A lock of Abraham Lincoln's hair was among the items auctioned Saturday in Dallas.

The lock of hair sold for $25,000. It was taken by Surgeon General Joseph K. Barnes shortly after Lincoln was assassinated by John Wilkes Booth.

The Donald P. Dow collection brought top bids totaling more than $800,000, doubling expectations. 

An 1861 letter written by Booth to a friend boasting about his career and value as an actor sold for $30,000.

"The public was so disgusted by Booth's atrocity that most all letters, signatures and documents mentioning him were destroyed after Lincoln's death, making any that survive 150 years later exceedingly rare and valuable," said Don Ackerman, Consignment Director for Historical Americana at Heritage Auctions. "The Dow Collection gave us a unique perspective of the assassination and I doubt we'll ever see a grouping like this outside of a museum setting."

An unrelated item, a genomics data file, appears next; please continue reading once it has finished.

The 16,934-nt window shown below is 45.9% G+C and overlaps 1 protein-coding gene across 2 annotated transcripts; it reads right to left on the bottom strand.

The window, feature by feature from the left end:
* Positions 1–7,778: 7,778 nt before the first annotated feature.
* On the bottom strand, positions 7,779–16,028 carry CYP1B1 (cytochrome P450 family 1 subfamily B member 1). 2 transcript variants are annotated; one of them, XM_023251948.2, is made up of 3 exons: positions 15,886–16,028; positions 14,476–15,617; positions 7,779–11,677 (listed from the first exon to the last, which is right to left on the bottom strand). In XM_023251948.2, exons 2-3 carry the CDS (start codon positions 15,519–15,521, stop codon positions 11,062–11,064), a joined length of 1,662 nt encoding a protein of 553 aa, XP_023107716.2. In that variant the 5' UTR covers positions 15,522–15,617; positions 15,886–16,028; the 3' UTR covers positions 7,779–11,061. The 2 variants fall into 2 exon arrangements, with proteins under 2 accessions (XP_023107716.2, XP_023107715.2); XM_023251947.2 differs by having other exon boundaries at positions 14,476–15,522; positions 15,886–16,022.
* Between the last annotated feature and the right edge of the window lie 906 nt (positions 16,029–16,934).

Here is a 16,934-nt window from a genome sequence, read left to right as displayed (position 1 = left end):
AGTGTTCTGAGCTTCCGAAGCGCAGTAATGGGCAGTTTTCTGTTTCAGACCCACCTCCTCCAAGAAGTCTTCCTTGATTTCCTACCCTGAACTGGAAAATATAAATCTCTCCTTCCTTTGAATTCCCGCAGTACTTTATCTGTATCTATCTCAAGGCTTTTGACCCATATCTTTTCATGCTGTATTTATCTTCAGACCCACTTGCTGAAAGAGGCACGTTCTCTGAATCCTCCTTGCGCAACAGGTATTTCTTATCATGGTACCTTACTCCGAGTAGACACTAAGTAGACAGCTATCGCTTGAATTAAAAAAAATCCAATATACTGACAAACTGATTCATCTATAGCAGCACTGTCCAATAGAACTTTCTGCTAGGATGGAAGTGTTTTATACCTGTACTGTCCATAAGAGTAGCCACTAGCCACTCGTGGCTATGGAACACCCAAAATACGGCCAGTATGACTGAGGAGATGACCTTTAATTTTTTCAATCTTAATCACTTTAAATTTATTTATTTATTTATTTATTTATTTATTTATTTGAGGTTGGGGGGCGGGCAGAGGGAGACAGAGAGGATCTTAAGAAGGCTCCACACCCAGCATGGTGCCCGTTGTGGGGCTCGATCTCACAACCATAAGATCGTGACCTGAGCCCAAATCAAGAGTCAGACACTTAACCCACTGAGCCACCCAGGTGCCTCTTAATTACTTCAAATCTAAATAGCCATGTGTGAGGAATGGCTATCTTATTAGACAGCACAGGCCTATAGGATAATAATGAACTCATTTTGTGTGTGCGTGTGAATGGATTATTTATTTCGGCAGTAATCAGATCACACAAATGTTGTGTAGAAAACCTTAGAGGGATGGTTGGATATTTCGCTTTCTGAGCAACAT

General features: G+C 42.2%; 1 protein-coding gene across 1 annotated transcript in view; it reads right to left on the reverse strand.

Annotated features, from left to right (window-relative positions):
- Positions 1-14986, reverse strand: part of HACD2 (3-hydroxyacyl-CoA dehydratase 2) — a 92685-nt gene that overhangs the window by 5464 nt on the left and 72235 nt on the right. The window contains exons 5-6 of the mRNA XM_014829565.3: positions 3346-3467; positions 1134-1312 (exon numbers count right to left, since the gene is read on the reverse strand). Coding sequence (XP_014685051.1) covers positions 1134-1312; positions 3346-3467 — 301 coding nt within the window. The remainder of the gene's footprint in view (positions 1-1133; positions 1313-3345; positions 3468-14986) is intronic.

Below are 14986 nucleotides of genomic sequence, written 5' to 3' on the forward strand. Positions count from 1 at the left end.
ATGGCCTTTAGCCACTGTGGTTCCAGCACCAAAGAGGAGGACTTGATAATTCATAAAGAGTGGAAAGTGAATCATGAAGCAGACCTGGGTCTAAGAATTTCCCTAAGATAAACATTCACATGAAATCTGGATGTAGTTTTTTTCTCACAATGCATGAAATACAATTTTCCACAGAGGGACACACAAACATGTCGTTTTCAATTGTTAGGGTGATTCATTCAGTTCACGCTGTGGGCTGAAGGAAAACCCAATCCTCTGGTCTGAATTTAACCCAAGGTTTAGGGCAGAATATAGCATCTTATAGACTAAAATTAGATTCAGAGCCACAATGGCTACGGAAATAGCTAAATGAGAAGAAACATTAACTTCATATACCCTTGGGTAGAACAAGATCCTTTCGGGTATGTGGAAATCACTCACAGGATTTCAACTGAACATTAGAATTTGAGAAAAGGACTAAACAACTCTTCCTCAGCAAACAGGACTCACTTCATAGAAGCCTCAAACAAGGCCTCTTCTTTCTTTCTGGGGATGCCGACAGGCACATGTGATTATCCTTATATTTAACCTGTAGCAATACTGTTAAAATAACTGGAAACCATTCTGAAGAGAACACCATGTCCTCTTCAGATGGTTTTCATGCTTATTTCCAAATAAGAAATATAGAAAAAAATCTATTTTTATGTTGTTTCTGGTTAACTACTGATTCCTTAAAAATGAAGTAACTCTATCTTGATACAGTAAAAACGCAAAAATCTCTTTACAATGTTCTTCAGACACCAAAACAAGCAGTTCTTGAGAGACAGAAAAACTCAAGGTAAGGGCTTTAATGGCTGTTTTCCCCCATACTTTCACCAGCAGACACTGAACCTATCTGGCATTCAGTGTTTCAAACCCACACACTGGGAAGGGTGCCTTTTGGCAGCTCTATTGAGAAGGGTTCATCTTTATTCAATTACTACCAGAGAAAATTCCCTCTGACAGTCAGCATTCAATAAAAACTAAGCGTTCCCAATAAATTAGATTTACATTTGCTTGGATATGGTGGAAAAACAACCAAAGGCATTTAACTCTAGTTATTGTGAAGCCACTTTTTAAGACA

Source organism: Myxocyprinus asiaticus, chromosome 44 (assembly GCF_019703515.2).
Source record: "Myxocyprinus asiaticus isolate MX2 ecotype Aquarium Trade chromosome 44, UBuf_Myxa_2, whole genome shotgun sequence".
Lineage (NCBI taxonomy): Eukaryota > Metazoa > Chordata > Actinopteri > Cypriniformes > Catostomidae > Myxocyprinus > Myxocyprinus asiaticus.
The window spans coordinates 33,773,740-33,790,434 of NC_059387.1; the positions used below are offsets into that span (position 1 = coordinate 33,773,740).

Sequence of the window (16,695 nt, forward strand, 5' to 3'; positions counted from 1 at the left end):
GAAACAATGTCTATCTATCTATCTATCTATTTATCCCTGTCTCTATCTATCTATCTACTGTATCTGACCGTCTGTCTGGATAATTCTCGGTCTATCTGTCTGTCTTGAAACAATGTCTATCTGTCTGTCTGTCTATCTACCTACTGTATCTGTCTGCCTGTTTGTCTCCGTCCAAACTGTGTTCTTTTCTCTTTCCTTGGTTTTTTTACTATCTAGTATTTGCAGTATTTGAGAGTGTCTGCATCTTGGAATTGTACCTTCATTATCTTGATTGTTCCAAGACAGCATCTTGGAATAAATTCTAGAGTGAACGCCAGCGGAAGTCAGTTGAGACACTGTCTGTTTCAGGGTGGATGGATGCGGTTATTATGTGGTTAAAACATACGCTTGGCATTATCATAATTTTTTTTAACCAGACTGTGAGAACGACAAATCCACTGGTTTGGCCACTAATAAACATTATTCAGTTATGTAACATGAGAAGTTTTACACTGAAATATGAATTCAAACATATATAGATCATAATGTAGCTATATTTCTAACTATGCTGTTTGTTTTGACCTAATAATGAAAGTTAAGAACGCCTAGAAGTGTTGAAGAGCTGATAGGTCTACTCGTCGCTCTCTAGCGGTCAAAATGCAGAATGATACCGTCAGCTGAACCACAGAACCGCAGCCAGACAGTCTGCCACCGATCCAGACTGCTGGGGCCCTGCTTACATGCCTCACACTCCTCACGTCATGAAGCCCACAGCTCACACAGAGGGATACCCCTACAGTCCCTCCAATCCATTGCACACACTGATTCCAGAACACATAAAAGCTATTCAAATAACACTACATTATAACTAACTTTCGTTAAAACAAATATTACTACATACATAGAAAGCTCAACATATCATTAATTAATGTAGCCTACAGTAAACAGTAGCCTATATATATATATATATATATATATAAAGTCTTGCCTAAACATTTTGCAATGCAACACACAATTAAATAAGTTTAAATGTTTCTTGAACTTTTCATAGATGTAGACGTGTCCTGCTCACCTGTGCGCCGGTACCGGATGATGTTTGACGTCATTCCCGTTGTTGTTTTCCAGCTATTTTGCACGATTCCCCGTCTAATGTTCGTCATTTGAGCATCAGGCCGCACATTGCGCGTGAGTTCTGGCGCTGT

A piece of linen from Lincoln's death bed and stained with his blood sold for $6,000 while an 1864 letter signed by Lincoln authorizing a prisoner swap involving Confederal Gen. Robert E. Lee's son from a Union POW camp sold for $27,500.

Booth's military arrest warrant also went for $21,250.

The Associated Press contributed to this report